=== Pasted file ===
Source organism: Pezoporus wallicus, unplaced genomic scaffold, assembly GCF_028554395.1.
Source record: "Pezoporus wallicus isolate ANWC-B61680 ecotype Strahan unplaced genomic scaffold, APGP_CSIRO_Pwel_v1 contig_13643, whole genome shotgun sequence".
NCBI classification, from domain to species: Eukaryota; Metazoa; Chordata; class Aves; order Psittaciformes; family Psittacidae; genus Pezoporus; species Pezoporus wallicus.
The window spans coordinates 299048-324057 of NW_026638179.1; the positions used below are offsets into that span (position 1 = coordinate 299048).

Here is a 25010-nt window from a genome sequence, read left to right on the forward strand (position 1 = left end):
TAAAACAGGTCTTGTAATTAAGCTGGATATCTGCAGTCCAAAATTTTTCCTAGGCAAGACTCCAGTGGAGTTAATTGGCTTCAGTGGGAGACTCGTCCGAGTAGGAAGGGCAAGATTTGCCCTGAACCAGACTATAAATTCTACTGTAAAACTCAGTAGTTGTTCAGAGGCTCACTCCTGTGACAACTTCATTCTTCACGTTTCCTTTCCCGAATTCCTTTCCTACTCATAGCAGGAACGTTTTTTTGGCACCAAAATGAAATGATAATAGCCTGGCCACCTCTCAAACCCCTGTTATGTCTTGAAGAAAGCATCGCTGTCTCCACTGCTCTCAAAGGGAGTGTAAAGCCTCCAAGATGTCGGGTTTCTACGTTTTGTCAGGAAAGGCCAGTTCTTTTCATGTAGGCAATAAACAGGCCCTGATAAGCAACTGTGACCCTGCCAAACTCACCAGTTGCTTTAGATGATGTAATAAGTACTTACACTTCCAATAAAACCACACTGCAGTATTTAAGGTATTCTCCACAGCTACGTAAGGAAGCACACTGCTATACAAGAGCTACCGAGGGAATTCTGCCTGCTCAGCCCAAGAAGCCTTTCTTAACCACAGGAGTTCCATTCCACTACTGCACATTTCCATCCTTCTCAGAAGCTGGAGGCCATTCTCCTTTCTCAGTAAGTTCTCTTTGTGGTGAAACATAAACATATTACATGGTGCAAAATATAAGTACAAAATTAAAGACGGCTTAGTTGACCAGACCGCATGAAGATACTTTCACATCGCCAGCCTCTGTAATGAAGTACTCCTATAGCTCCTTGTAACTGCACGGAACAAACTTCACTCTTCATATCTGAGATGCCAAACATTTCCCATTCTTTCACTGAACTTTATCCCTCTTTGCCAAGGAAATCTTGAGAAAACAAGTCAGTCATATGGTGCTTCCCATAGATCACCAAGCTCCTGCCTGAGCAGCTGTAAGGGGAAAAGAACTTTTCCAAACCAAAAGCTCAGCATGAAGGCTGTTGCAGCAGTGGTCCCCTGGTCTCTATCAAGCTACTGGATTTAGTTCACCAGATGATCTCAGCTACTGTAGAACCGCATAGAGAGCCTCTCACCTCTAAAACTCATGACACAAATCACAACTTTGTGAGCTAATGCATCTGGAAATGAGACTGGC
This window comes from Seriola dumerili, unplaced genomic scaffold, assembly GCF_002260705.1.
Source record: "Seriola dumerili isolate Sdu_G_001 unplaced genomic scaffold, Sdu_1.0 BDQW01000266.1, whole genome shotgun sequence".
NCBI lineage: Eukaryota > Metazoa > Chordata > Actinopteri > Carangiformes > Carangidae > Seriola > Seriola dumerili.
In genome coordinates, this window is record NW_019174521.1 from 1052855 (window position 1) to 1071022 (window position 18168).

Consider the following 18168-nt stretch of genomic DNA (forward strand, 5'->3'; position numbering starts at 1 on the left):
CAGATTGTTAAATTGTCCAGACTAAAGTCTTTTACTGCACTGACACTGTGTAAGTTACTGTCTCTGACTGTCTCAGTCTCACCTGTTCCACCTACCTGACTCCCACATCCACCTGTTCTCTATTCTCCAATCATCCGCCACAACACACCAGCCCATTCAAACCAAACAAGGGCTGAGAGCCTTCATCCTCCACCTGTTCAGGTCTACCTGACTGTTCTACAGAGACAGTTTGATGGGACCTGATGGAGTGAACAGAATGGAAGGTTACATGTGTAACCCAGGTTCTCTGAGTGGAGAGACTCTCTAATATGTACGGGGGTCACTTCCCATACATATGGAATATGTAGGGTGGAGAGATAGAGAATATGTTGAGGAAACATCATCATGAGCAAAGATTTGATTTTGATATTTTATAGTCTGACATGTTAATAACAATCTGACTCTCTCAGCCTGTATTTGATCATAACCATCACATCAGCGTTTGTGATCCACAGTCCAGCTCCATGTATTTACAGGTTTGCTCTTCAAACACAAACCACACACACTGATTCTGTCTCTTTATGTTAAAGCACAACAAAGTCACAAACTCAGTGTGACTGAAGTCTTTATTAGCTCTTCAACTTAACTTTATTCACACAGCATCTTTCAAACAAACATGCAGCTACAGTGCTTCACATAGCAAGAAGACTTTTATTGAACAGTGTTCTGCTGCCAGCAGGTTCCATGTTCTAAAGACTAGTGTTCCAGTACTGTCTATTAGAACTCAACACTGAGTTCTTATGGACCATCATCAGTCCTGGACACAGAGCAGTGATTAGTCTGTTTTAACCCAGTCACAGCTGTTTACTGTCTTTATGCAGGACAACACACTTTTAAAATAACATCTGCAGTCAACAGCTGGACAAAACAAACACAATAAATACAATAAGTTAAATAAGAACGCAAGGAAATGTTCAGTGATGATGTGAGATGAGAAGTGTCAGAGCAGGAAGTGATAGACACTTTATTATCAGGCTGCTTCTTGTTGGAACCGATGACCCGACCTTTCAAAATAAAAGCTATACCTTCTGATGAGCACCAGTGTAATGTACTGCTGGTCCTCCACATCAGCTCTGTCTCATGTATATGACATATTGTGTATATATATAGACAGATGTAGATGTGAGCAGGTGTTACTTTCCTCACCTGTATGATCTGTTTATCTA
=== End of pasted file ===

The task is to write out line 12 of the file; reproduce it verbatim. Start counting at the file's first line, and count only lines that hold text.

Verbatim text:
CAGATTGTTAAATTGTCCAGACTAAAGTCTTTTACTGCACTGACACTGTGTAAGTTACTGTCTCTGACTGTCTCAGTCTCACCTGTTCCACCTACCTGACTCCCACATCCACCTGTTCTCTATTCTCCAATCATCCGCCACAACACACCAGCCCATTCAAACCAAACAAGGGCTGAGAGCCTTCATCCTCCACCTGTTCAGGTCTACCTGACTGTTCTACAGAGACAGTTTGATGGGACCTGATGGAGTGAACAGAATGGAAGGTTACATGTGTAACCCAGGTTCTCTGAGTGGAGAGACTCTCTAATATGTACGGGGGTCACTTCCCATACATATGGAATATGTAGGGTGGAGAGATAGAGAATATGTTGAGGAAACATCATCATGAGCAAAGATTTGATTTTGATATTTTATAGTCTGACATGTTAATAACAATCTGACTCTCTCAGCCTGTATTTGATCATAACCATCACATCAGCGTTTGTGATCCACAGTCCAGCTCCATGTATTTACAGGTTTGCTCTTCAAACACAAACCACACACACTGATTCTGTCTCTTTATGTTAAAGCACAACAAAGTCACAAACTCAGTGTGACTGAAGTCTTTATTAGCTCTTCAACTTAACTTTATTCACACAGCATCTTTCAAACAAACATGCAGCTACAGTGCTTCACATAGCAAGAAGACTTTTATTGAACAGTGTTCTGCTGCCAGCAGGTTCCATGTTCTAAAGACTAGTGTTCCAGTACTGTCTATTAGAACTCAACACTGAGTTCTTATGGACCATCATCAGTCCTGGACACAGAGCAGTGATTAGTCTGTTTTAACCCAGTCACAGCTGTTTACTGTCTTTATGCAGGACAACACACTTTTAAAATAACATCTGCAGTCAACAGCTGGACAAAACAAACACAATAAATACAATAAGTTAAATAAGAACGCAAGGAAATGTTCAGTGATGATGTGAGATGAGAAGTGTCAGAGCAGGAAGTGATAGACACTTTATTATCAGGCTGCTTCTTGTTGGAACCGATGACCCGACCTTTCAAAATAAAAGCTATACCTTCTGATGAGCACCAGTGTAATGTACTGCTGGTCCTCCACATCAGCTCTGTCTCATGTATATGACATATTGTGTATATATATAGACAGATGTAGATGTGAGCAGGTGTTACTTTCCTCACCTGTATGATCTGTTTATCTA